Who are the Big Circle Boys?
The kingpins of Canadian fentanyl have been linked by police to the Big Circle Boys, an organized crime group that traces its roots to China’s Cultural Revolution.
During the 1960s, paramilitary groups known as Red Guards formed to purge those accused of being not sufficiently committed to China’s communist revolution.
The Red Guards were eventually themselves purged by the People’s Liberation Army and sent to the city of Guangzhou for “re-education.”
Upon their escape or release, some formed criminal organizations known for their violence, notably in Hong Kong. The name Big Circle Boys, or Dai Huen Jai, came from Chinese maps that de-marked Guangzhou with a large circle.
WATCH: The suspected kingpins of fentanyl in Canada
In the 1980s, Big Circle members began migrating, some to Vancouver. By the 1990s they were across Canada. “The BCB do business in small independent groups or cells, unlike the highly-organized structure of Triads,” according to a report prepared for the B.C. government.
Long before fentanyl, the Big Circle Boys were involved drug trafficking and credit card fraud. A dozen people tied to the group were arrested after the RCMP uncovered a “credit card factory” operating out of Vancouver homes. Police estimated it had the potential to bring in $200-million.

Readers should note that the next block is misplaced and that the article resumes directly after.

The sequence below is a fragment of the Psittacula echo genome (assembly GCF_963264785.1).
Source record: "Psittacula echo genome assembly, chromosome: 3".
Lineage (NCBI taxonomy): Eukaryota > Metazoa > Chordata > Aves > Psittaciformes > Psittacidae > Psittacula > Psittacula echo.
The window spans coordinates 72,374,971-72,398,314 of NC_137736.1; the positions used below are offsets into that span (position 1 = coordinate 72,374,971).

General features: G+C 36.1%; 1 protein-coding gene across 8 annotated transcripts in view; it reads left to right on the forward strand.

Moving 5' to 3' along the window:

Big Circle also made what a Canadian judge called “enormous profits” trafficking heroin — even as overdose deaths mounted in British Columbia and Ontario.
An imprisoned head of the Big Circle Boys, Chun Wai Ng, “had no thought or concern about the devastating impact that importing such large quantities of drugs would have on society,” a Federal Court judge wrote in 2003.
That same year, a U.S. Library of Congress report called Big Circle “the most active Chinese crime group operating in Canada,” with hundreds of members in Toronto and Vancouver. In addition to drug trafficking, they have been active in alien smuggling, prostitution and gaming.
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The Big Circle Boys have cooperated with other underworld organizations, including Hong Kong triads, the Hells Angels and the Italian mafia. But they differ in that they are “a loosely affiliated group of gangs rather than a single, centrally-led organization,” according to a 2011 Jane’s Intelligence Review report.
Members from different cells in Asian and North American cities will “combine their expertise and assets for the perpetration of transnational crimes,” Jane’s wrote. “The sophistication and complexity of the Big Circle Boys structure, such as it exists, makes it extremely difficult to combat.”
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